American public affairs TV programme Frontline was given access to a draft of the memoir Headley, 54, wrote in jail.

Excerpts from the draft offer a "unique window" into Headley's turn toward extremism, his training with Lashkar-e- Taiba and his preparations for the Denmark attack against the Jyllands-Posten newspaper.

In one of the passages in the memoir, Headley writes about his first encounter with LeT militants in October 2000.

"On one of my trips, October 2000, I made my first contact with Lashkar-e-Taiba (LeT), quite by accident. I attended their annual convection in November. I was very impressed with their dedication to the cause of the liberation of Kashmir from Indian occupation," Headley writes.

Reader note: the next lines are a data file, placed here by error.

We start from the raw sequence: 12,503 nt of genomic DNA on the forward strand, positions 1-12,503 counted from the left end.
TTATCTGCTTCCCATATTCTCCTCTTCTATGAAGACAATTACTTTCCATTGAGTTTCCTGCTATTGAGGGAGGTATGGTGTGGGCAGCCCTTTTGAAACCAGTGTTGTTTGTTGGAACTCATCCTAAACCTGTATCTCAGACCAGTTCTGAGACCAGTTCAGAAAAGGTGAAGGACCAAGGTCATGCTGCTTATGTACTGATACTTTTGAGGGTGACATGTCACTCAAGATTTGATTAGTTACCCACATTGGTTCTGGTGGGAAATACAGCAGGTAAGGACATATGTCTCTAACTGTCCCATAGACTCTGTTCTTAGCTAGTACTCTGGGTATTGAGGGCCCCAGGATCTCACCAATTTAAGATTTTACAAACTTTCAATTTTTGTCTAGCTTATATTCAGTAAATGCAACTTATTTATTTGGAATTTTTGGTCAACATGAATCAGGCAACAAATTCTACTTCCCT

He added that for the terror attack on Mumbai, the plan was to capture an Indian fishing vessel that would not raise alarm with the Indian Coast Guard as it transported the LeT
terrorists to Mumbai’s shores.

"The plan was to capture an Indian fishing vessel, which constantly strayed into Pakistani waters, and commandeer it all the way to Mumbai. The hope was that the Indian Coast Guard would not notice an Indian vessel. The boys would carry a GPS device which would guide them directly to the landing site, I had selected earlier," he mentioned.

Headley also writes in detail about his decision to join Lashkar "full time" following the 9/11 attacks, and says that by 2002 the group asked him to take "the Daura Aamma, the basic military training course offered by LeT."

In 2005, Lashkar asked him to change his name from Dawood Gilani to a "Christian sounding name" so that he could travel easily between the US, India and Pakistan and make it difficult for intelligence agencies to track his activities.

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